Under these circumstances, it appears that plaintiff cannot show that his interests do not conflict with those of class members, or that he will be able to prosecute the action vigorously through qualified counsel. Accordingly, it appears that plaintiff cannot satisfy the adequate representation requirement of Rule 23(a)(4) and therefore cannot obtain class certification of his claims. Thus, it appears that Section 1332(d)(2) does not provide jurisdiction over plaintiff’s claims. See, e.g. Clausnitzer, 621 F.Supp.2d at 1270 -1271; Falcon, 489 F.Supp.2d at 368. The Court therefore orders that on or before November 8, 2013, plaintiff shall show cause in writing why it should not dismiss his claims without prejudice for lack of subject matter jurisdiction under Section 1332(d)(2).

B. Diversity Jurisdiction Under Section 1332(a)

To the extent plaintiff seeks to invoke general diversity jurisdiction under Section 1332(a), he has not alleged facts sufficient to establish diversity of citizenship or the amount in controversy. Section 1332(a) provides, inter alia, that “district courts shall have original jurisdiction of all civil actions where the matter in controversy exceeds the sum or value of $75, 000, exclusive of interest and costs, and is between . . . citizens of different States.” 28 U.S.C. § 1332(a). Regarding plaintiff’s individual claims, the record contains no allegations regarding the amount in controversy.[5]Also, the record is devoid of information regarding the citizenship of the members and/or partners of Petro Stopping Centers, L.P., Pilot Travel Centers LLC and TravelCenters of America LLC. See, e.g., Carden v. Arkoma Assoc., 494 U.S. 185, 192-96 (1990) (diversity jurisdiction in suit by or against unincorporated entity depends on citizenship of all members); Ravenswood Inv. Co., L.P. v. Avalon Corr. Servs., 651 F.3d 1219, 1222 (10th Cir. 2011) (limited partnerships deemed citizens of every state where any partner resides); JCM 082763, LLC v. Heinen Bros. Agra Servs., Inc., No. 12-1451-SAC, 2013 WL 2368327, at *1 (D. Kan. May 29, 2013) (limited liability company is citizen of each state in which members are citizens). Thus, on this record, it appears that the Court lacks diversity jurisdiction over plaintiff’s individual claims.[6] See, e.g., Rice v. Office of Servicemembers’ Group Life Ins., 260 F.3d 1240, 1245 (10th Cir. 2001); Gaines v. Ski Apache, 8 F.3d 726, 729 (10th Cir. 1993) (to establish diversity jurisdiction, complaint must allege or record must show amount in controversy and citizenship of parties). The Court therefore orders that on or before November 8, 2013, plaintiff shall show cause in writing why it should not dismiss his claims without prejudice for lack of subject matter jurisdiction under Section 1332(a).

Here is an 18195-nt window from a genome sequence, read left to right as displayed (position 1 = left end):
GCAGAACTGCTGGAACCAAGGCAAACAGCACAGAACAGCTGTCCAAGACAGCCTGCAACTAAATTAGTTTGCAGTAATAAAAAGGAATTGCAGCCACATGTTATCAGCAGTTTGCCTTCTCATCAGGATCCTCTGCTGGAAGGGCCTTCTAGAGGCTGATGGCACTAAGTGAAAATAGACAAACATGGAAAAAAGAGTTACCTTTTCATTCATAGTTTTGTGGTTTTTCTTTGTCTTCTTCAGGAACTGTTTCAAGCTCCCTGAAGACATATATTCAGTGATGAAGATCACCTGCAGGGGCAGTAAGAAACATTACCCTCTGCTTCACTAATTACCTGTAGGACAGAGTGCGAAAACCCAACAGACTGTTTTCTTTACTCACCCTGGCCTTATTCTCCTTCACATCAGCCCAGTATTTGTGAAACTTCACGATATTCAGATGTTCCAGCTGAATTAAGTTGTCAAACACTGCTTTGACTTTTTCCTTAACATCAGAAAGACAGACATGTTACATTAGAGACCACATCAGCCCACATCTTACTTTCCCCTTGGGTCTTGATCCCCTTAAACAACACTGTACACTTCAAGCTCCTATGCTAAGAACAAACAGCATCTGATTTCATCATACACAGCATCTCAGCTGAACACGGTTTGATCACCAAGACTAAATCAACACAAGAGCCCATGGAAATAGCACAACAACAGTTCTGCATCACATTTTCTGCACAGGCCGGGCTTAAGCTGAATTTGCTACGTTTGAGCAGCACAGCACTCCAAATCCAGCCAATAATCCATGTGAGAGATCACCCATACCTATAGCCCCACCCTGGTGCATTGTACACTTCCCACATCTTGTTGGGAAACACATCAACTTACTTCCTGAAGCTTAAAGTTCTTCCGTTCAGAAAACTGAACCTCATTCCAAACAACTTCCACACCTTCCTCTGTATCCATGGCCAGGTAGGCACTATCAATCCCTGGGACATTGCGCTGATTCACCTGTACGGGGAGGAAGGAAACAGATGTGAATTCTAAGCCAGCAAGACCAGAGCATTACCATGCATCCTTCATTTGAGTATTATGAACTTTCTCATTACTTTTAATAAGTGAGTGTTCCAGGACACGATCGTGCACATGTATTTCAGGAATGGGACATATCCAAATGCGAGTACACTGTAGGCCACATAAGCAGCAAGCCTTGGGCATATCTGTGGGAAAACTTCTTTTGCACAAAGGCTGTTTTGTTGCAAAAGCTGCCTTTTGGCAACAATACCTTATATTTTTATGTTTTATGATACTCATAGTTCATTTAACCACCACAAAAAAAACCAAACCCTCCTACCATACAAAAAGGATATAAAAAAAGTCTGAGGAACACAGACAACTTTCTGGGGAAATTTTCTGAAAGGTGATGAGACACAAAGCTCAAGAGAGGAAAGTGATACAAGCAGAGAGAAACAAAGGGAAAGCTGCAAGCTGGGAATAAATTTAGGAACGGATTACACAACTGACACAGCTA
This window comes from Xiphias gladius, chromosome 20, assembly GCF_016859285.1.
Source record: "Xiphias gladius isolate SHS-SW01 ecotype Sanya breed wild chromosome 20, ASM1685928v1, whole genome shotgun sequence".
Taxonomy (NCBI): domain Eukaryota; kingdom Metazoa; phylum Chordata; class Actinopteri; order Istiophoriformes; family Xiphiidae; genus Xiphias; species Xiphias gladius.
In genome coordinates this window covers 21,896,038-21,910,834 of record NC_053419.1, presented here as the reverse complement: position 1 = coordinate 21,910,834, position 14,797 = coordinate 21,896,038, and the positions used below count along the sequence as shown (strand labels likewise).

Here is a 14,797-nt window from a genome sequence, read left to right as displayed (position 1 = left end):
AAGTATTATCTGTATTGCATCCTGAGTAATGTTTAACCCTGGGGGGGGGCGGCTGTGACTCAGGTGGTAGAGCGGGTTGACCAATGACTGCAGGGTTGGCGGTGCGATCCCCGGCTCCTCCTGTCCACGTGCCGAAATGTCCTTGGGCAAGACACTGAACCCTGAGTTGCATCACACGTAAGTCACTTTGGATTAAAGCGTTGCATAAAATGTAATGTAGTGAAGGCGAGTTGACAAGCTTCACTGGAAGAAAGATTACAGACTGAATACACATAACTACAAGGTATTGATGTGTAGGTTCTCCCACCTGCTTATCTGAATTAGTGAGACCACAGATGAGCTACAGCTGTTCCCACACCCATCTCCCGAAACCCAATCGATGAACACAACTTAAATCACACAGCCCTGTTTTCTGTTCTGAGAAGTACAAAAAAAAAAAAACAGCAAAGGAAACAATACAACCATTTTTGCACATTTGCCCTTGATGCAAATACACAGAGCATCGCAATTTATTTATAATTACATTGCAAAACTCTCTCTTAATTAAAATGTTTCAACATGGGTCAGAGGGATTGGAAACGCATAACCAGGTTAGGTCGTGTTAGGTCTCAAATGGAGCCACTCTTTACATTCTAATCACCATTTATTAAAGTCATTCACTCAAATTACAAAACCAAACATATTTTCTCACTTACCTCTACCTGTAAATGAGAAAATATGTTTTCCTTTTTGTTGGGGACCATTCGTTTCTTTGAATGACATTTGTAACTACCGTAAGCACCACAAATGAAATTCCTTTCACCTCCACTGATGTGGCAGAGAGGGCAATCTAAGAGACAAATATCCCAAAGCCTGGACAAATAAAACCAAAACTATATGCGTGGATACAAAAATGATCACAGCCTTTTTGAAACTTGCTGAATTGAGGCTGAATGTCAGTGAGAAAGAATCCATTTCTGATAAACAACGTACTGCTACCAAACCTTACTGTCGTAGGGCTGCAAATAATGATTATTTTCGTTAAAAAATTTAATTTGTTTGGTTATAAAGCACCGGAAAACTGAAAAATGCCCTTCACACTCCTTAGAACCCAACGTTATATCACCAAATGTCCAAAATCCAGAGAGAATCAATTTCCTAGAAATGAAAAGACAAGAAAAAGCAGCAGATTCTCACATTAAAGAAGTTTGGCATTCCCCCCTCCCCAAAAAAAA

II. Joinder Of Defendants

Under Rule 20(a)(2), Fed. R. Civ. P., plaintiff may join defendants in one action if the following conditions exist:

(A) any right to relief is asserted against them jointly, severally, or in the alternative with respect to or arising out of the same transaction, occurrence, or series of transactions or occurrences; and
(B) any question of law or fact common to all defendants will arise in the action.

Fed. R. Civ. P. 20(a)(2).

Here, it appears that plaintiffs’ claims do not satisfy the first requirement, i.e., that his right to relief against defendants is with respect to or arises out of the same series of transactions or occurrences. Plaintiff does not allege that defendants engaged in a conspiracy or concerted action. Rather, his claims are based on independent conduct by defendants, i.e., independent sales of motor fuel for specified prices per gallon without disclosing or adjusting for temperature.

Under these circumstances, it appears that plaintiff has mis-joined defendants. See, e.g., Body Sci. LLC v. Boston Scientific Corp., 846 F.Supp.2d 980, 987-88, 2012 WL 718495, at *2 (N.D. Ill. 2012) (joinder improper where unrelated defendants, based on different acts, infringe same patent); Interscope Records v. Does 1-25, No. 6:04-cv-197-Orl-22DAB, 2004 WL 6065737, at *4 (M.D. Fla. 2004) (joinder improper where defendants independently copied songs); DIRECTV, Inc. v. Brown, No. 4:03-cv-234-Orl-22KRS, 2003 WL 25569731, at *3-4 (M.D. Fla. May 22, 2003) (joinder improper where defendants independently purchased pirate access devices); DIRECTV v. Loussaert, 218 F.R.D. 639, 643 (S.D. Iowa 2003) (joinder improper where defendants independently possessed and used pirate access devices). The Court therefore orders that on or before November 8, 2013, plaintiff shall show cause in writing why the Court should not sever his claims as to each defendant.[7] In addition, on or before November 8, 2013, plaintiff shall show cause in writing why the Court should not separate his claims as to each different state, based on considerations of venue and trial convenience.

IT IS THEREFORE ORDERED that on or before November 8, 2013, plaintiff shall show cause in writing why the Court should not dismiss his claims without prejudice for lack of subject matter jurisdiction under Section 1332(d)(2) and/or Section 1332(a).

IT IS FURTHER ORDERED that on or before November 8, 2013, plaintiff shall show cause in writing why the Court should not sever his claims as to each defendant, and why the Court should not separate his claims as to each different state law, based on considerations of venue and trial convenience.

IT IS FURTHER ORDERED that on or before November 15, 2013, defendants may reply to plaintiff’s response to this show cause order.